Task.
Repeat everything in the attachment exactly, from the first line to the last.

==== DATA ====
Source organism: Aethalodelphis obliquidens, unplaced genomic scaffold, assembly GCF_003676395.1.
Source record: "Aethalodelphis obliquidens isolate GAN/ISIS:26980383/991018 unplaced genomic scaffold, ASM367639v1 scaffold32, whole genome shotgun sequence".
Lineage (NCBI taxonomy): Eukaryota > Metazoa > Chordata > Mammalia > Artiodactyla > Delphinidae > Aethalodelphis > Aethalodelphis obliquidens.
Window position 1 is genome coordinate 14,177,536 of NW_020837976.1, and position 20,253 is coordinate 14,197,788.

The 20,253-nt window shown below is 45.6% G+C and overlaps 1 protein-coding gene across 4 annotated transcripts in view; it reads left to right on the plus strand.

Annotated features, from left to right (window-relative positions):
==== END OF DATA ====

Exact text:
Source organism: Aethalodelphis obliquidens, unplaced genomic scaffold, assembly GCF_003676395.1.
Source record: "Aethalodelphis obliquidens isolate GAN/ISIS:26980383/991018 unplaced genomic scaffold, ASM367639v1 scaffold32, whole genome shotgun sequence".
Lineage (NCBI taxonomy): Eukaryota > Metazoa > Chordata > Mammalia > Artiodactyla > Delphinidae > Aethalodelphis > Aethalodelphis obliquidens.
Window position 1 is genome coordinate 14,177,536 of NW_020837976.1, and position 20,253 is coordinate 14,197,788.

The 20,253-nt window shown below is 45.6% G+C and overlaps 1 protein-coding gene across 4 annotated transcripts in view; it reads left to right on the plus strand.

Annotated features, from left to right (window-relative positions):